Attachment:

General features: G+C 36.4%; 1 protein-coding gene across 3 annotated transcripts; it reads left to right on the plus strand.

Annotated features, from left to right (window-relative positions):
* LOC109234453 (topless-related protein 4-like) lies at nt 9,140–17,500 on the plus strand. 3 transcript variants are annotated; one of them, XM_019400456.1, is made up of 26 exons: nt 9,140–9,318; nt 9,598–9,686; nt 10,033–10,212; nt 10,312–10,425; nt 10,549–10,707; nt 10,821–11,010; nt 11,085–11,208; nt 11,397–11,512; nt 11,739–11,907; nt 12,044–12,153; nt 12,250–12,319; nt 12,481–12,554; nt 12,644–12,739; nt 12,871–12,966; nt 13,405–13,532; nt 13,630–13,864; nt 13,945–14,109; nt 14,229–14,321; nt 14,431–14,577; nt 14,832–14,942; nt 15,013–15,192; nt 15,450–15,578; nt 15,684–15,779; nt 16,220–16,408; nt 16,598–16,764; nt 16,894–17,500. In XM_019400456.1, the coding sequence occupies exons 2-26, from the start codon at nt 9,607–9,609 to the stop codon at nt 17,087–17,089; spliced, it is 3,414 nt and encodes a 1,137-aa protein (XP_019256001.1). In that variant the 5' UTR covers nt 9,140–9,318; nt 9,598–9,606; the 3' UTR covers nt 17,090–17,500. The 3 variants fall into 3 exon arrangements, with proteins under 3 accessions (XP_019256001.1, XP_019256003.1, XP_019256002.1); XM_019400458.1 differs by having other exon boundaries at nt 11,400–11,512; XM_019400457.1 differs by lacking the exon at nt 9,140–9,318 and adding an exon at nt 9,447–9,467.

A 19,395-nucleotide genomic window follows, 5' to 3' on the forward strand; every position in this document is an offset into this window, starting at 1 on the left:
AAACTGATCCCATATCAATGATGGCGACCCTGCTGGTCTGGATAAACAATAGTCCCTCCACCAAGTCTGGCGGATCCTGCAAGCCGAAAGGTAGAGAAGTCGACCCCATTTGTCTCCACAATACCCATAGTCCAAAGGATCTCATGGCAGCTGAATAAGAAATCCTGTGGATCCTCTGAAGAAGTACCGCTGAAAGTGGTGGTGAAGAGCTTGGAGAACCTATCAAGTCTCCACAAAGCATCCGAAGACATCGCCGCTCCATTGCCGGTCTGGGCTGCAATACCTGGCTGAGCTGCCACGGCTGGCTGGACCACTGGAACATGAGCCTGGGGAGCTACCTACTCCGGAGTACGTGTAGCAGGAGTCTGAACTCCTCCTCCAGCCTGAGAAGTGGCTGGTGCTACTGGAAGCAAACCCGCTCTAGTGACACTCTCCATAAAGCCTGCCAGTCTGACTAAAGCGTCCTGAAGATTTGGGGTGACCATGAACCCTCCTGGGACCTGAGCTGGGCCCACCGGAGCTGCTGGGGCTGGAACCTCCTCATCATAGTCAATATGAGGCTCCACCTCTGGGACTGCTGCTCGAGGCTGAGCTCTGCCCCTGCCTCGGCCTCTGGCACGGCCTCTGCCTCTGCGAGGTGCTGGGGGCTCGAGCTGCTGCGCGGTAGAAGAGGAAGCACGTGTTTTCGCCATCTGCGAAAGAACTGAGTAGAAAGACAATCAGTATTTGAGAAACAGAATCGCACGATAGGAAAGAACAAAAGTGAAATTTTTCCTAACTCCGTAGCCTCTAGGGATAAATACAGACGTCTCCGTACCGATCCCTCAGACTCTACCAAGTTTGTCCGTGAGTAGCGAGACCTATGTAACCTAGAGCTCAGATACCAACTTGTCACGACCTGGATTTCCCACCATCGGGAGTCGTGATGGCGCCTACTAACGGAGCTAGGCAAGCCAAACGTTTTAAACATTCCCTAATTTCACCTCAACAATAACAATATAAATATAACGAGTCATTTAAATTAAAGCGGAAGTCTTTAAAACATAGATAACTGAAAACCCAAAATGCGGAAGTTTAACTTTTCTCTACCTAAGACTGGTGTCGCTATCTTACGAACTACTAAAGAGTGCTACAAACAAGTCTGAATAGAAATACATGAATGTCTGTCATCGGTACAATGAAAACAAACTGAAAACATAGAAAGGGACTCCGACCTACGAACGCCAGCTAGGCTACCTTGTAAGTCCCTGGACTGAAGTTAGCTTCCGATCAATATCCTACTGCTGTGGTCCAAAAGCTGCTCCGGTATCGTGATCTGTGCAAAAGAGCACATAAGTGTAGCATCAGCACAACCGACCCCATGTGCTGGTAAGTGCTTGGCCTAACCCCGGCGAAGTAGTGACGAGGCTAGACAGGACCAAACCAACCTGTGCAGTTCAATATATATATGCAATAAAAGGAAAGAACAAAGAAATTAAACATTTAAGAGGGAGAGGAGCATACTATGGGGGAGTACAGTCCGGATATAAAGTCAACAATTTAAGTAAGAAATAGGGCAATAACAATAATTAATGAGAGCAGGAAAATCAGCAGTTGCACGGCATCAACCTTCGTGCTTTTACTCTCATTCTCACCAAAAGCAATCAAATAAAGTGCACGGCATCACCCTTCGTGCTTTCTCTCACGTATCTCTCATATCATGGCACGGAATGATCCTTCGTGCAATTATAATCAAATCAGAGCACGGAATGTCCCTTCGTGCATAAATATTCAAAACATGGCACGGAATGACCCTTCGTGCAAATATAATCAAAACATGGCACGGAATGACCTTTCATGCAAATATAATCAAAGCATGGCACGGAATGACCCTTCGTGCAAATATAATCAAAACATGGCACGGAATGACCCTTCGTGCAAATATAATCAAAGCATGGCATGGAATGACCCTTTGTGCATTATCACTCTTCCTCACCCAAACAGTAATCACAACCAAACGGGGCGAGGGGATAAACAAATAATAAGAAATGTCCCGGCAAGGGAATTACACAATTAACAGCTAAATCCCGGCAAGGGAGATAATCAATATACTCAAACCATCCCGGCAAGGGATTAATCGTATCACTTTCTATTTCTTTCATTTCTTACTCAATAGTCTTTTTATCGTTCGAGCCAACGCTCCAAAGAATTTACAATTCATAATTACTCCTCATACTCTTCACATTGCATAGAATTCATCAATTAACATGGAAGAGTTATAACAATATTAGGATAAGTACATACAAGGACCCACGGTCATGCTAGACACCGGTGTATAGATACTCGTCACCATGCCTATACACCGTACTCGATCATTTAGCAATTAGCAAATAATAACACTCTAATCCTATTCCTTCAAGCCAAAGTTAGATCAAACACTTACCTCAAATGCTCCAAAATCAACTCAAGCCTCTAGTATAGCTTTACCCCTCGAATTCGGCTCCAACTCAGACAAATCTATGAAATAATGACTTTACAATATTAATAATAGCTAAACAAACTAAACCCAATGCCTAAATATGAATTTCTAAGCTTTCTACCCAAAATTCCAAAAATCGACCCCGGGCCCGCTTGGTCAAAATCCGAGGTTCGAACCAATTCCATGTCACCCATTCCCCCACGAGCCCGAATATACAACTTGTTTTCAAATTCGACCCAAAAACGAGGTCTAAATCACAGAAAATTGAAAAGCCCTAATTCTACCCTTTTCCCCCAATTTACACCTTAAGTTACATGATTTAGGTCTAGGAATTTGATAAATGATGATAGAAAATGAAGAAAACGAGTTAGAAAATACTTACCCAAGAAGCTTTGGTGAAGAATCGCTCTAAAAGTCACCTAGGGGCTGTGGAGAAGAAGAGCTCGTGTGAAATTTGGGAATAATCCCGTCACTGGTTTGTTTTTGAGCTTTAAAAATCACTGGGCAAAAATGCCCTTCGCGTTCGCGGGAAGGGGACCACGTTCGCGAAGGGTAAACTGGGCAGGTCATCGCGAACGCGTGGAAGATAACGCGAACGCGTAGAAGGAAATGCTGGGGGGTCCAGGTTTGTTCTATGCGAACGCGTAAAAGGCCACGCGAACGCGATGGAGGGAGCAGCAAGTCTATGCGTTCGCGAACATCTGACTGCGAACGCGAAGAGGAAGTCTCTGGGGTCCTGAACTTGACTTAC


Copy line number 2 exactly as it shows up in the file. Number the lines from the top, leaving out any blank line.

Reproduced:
Annotated features, from left to right (window-relative positions):